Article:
Wednesday 20 May 2020

On the Ascension (and Being Creatures of the Calendar)

The below is an excerpt from an email written for the congregation where I am one of the pastors.

It’s become something of a joke that many of us have lost our sense of time through this period. As someone posted on Facebook a few weeks back, ‘for those who have lost track, today is Blursday the fortyteenth of Maprilay’!

It’s been a reminder of how much we live according to the rhythm of particular calendars. Whether it’s school terms, the football season, summer holidays, or planting the vegetable patch, we are calendar-driven creatures.

As it happens, God made us this way. It’s not long after Noah and his family emerge from the ark that God reaffirms the creational pattern of ‘seedtime and harvest, cold and heat, summer and winter, day and night’ (Genesis 8:22). The Israelite year was punctuated by moments to remember what God had done in saving his people and his ongoing provision for them – Passover, harvest, tabernacles, and so on.

Beyond Christmas and Easter, those of us in free churches don’t tend to pay much attention to Christian festivals. But fellow Christians in other church traditions are far more alert to the changing seasons of the Christian calendar, and they often find their walk with the Lord enriched as a result of reflecting on where we are now in the year.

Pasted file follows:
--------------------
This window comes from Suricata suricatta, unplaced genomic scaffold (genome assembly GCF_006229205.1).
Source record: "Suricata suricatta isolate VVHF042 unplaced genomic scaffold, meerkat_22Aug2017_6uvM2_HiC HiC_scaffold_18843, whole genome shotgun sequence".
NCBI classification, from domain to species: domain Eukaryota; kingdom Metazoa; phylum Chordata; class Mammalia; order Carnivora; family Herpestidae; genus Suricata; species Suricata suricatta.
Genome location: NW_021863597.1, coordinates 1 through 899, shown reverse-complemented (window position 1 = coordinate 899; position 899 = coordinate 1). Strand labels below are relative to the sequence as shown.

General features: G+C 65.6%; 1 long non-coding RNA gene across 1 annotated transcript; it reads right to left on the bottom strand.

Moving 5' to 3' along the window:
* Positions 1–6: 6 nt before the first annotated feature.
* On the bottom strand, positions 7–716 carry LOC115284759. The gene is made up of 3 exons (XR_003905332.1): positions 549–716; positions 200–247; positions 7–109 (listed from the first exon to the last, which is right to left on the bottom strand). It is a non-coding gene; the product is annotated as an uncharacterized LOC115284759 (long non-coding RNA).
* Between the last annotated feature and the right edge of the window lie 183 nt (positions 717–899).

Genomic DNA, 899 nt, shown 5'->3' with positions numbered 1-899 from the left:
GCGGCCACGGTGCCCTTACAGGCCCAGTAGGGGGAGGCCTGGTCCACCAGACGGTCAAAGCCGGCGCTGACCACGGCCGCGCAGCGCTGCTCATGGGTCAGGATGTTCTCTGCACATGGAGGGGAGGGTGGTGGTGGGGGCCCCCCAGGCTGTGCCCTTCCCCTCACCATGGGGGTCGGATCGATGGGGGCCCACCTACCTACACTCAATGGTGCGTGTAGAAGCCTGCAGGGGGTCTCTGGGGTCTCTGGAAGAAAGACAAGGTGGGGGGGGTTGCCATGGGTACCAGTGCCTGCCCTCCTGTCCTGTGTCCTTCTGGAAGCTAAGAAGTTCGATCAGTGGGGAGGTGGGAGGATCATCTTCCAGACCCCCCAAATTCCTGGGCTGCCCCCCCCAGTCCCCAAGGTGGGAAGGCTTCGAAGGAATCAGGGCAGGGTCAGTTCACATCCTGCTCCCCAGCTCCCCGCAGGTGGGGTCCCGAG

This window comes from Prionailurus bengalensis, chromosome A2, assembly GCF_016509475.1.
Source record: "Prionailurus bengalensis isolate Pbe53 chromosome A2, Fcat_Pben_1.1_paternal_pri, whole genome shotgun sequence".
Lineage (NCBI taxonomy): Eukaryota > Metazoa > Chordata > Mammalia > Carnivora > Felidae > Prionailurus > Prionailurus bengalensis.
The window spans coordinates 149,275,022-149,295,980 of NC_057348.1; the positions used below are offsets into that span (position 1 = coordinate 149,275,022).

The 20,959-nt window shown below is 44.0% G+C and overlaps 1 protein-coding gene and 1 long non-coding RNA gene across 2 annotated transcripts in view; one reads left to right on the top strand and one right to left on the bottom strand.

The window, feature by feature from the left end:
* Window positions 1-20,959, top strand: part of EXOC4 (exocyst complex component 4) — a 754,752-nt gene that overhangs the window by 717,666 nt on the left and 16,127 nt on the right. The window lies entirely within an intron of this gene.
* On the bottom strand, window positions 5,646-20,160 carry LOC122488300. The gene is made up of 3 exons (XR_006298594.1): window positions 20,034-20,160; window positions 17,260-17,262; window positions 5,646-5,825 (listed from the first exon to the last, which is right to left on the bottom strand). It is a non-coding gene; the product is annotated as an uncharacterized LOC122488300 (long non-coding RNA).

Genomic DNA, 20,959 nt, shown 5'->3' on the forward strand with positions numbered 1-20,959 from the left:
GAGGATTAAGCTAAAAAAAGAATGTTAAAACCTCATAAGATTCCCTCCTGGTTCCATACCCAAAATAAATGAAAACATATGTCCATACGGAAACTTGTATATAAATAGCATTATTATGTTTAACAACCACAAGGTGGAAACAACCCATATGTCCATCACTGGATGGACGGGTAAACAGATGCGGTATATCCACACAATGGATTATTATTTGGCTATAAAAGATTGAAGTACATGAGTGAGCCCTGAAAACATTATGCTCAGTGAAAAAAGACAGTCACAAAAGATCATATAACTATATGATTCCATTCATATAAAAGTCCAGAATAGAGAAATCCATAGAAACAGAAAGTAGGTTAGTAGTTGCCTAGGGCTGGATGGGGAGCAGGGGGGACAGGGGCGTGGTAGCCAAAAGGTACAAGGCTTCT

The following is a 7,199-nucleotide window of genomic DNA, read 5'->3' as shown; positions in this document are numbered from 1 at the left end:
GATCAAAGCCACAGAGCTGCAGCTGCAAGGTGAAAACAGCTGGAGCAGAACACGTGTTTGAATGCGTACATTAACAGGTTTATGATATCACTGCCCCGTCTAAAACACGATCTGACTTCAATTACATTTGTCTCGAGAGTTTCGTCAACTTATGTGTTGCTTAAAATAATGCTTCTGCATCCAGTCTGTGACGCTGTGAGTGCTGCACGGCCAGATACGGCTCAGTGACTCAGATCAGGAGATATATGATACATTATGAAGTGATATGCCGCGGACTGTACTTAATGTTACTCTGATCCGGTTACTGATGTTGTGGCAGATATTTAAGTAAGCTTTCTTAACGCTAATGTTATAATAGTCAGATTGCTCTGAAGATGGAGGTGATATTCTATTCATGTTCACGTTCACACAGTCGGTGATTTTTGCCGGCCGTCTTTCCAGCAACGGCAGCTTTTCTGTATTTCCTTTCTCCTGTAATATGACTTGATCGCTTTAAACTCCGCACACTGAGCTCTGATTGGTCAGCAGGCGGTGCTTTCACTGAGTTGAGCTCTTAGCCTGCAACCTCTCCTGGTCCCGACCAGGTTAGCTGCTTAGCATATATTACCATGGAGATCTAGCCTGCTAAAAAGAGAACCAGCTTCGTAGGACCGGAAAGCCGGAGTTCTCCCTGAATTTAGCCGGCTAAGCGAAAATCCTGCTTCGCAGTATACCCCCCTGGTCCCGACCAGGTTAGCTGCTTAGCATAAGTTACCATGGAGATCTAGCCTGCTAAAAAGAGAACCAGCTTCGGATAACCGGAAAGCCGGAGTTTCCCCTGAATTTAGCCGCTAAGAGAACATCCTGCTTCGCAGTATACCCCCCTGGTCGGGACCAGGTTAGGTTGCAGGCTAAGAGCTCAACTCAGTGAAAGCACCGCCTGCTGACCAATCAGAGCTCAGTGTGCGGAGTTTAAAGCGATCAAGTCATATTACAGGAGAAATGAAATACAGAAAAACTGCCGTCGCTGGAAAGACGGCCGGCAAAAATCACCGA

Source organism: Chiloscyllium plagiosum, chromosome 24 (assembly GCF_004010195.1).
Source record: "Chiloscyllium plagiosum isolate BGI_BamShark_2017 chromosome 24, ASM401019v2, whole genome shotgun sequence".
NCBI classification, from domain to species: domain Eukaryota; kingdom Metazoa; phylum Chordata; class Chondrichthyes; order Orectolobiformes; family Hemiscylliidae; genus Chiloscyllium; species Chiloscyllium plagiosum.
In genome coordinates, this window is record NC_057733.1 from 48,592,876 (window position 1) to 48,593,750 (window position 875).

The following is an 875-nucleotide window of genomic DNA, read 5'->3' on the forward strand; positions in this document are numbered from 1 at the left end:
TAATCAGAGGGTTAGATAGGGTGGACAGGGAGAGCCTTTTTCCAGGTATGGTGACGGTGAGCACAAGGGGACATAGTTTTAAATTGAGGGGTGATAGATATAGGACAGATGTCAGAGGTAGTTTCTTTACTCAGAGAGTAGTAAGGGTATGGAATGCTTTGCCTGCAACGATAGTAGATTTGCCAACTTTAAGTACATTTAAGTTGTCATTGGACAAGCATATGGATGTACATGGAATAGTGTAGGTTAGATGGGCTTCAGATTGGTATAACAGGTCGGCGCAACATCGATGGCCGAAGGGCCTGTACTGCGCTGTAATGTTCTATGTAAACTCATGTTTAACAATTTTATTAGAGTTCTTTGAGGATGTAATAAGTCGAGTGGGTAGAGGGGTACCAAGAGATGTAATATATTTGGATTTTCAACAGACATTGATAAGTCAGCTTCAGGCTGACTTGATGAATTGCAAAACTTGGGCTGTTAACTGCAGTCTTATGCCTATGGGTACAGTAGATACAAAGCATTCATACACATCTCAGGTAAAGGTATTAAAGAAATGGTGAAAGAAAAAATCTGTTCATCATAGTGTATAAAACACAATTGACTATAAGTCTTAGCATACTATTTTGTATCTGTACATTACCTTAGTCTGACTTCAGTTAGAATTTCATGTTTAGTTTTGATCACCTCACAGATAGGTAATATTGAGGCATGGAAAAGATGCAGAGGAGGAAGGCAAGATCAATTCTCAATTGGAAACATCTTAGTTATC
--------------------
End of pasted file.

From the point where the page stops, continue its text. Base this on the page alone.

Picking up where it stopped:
In any case, all of this is introductory burble to say that tomorrow (Thursday 21 May) is Ascension Day. I wonder if you’ve ever marked it before? We tend to bundle Jesus’ ascension with his resurrection as a single event, but they were separated by nearly six weeks, and Ascension Day is traditionally celebrated on the 40th day after Easter Sunday. (Yes, it’s really 40 days since Easter!)

The early disciples knew this, because they lived through those days. So, Peter is clear on the Day of Pentecost that the climax of what God has done in Jesus is not the resurrection, but Jesus being ‘exalted to the right hand of God’ (Acts 2:33), fulfilling the hopes expressed in Psalm 110 of the Messiah taking his seat at the right hand of the Lord.

If the resurrection affirms that Jesus lives forever, the ascension confirms that he reigns forever. And Jesus’ ascension opens up a new era in God’s dealings with his people and with the world – the era of the giving of the Spirit, the era of Jesus’ ministry as our heavenly High Priest, the era of God’s mission to all nations, the era of hope for what will be when Jesus returns just as he left.

All that is worth marking – and pondering – not least during these times in which we live.

Coming back to where we started, it’s perhaps also a reminder that the church calendar at its best changes the way we experience time and understand reality. It’s all too easy for me to to map my year onto the calendar of the dominant cultural reality, whether that be sports, holidays, or education – important though they are. But part of ‘numbering our days’ in order to ‘gain a heart of wisdom’ (Psalm 90:12) is to live according to a more ultimate reality – one that marks time with the coming of Christ as the fulfilment of Israel’s hopes and his coming again at the renewal of all things.

All of which is to say, Happy Ascension Day!

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